|Publication number||US5042506 A|
|Application number||US 07/509,719|
|Publication date||Aug 27, 1991|
|Filing date||Apr 16, 1990|
|Priority date||Nov 2, 1989|
|Publication number||07509719, 509719, US 5042506 A, US 5042506A, US-A-5042506, US5042506 A, US5042506A|
|Inventors||Salvator P. Liberati|
|Original Assignee||Liberati Salvator P|
|Export Citation||BiBTeX, EndNote, RefMan|
|Patent Citations (12), Referenced by (79), Classifications (5), Legal Events (4)|
|External Links: USPTO, USPTO Assignment, Espacenet|
This application is a continuation in part of U.S. patent application Ser. No. 07/431,015 filed by the same inventor on Nov. 2, 1989 now abandoned.
This invention relates to an antisnoring device and more particularly to an intraoral muscle training appliance for the prevention of snoring, obstruction sleep apnea, and nocturnal trauma.
Numerous dental appliances for snore reduction, improving obstructive sleep apnea, and reducing trauma to the dentition during sleep are known in the art. Equally numerous is a variety of design differences that share common characteristics in form and function, which fail to properly correct the problems. The present invention improves and corrects these problems more efficiently.
These former various devices mechanically restrict the movement of the hard and soft tissue of the oral cavity. They also require a protrusion of the jaw, to increase intraoral space essential to accomodate the tongue and to increase the oral pharyngeal airway space. In addition, a common characteristic of the prior art devices is infringement upon the intraoral space with a variety of custom fitted palatal plates, clasps, arch wires tongue retracters, uvala telescope and incisal guides in addition to covering the teeth. Furthermore, a common problem with all of these devices is clearly that they are very discomforting to the user.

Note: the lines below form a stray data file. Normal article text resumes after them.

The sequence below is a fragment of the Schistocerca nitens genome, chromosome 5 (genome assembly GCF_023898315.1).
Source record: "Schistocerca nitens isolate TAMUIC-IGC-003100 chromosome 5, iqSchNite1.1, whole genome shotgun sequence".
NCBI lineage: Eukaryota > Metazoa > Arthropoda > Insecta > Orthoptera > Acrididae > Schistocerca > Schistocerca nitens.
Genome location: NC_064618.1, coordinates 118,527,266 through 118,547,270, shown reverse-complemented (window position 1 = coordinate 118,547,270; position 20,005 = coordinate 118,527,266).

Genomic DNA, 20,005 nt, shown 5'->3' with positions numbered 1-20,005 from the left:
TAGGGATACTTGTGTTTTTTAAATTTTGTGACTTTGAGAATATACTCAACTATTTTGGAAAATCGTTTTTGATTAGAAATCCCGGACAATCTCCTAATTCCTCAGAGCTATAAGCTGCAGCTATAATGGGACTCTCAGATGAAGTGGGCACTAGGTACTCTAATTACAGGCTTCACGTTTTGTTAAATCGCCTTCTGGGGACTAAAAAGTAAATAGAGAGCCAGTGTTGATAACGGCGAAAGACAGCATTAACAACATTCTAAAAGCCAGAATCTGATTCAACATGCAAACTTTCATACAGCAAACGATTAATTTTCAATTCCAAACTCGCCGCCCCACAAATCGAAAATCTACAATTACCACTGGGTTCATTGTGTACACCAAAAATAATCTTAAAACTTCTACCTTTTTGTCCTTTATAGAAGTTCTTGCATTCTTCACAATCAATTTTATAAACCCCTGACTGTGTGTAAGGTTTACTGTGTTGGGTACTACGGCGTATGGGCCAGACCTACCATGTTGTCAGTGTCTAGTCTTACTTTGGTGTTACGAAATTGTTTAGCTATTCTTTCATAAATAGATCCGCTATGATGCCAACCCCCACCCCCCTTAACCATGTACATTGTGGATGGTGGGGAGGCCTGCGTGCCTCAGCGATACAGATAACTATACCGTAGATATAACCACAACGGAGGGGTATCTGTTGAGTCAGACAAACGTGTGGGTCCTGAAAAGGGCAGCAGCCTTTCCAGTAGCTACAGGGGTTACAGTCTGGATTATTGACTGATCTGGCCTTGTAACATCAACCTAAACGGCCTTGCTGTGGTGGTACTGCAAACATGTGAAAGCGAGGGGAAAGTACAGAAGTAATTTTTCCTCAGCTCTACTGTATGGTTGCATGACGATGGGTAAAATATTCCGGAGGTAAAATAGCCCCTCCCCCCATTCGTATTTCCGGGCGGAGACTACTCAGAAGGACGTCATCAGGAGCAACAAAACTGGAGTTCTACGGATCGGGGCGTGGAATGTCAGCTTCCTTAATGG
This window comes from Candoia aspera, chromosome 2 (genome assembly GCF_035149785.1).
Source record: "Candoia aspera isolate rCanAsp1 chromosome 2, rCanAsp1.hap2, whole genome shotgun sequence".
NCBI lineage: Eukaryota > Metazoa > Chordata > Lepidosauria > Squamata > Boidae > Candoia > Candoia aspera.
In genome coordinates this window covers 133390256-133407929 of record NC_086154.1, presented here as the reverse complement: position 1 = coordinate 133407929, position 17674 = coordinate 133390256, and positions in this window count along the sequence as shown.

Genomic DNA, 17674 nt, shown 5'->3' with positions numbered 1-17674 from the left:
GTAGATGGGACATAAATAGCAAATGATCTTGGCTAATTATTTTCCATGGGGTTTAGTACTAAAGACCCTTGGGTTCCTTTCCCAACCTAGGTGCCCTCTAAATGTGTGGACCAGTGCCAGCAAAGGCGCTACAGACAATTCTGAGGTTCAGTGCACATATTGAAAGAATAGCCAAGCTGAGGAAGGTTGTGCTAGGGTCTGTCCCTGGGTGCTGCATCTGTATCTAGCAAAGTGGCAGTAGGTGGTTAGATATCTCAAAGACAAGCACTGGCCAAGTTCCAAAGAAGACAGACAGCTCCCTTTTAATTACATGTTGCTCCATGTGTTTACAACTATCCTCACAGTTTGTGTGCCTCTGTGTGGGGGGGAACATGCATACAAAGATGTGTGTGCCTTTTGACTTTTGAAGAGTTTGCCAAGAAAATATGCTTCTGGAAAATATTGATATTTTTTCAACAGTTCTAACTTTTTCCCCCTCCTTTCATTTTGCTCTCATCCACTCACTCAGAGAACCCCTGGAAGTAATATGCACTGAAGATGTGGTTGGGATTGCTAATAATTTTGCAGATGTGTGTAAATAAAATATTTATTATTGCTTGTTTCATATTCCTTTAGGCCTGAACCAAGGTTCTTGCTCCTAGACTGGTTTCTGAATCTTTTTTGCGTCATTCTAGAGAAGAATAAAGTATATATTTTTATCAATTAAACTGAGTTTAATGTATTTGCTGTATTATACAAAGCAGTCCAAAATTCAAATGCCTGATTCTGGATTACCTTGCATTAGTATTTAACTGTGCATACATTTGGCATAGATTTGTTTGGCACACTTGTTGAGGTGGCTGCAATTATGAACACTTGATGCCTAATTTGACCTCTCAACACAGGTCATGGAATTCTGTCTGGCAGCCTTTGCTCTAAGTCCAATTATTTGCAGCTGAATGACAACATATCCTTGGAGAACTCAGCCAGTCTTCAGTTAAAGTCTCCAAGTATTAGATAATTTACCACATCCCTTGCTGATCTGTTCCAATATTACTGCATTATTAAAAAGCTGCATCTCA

These prior devices are restrictive to soft and hard tissues of the oral cavity. The stated discomfort is inconsistent with the sleep induced state of muscle physiology and the anatomical repositioning of the jaw. Snoring, obstructive sleep apnea, and occlusal trauma are viewed as one entity for the purpose of this invention, that can best be addressed through a retraining and toning of the related muscle groups, increasing the intermaxillary space, and by not encroaching upon the available oral cavity space. However, no known device addresses these problems.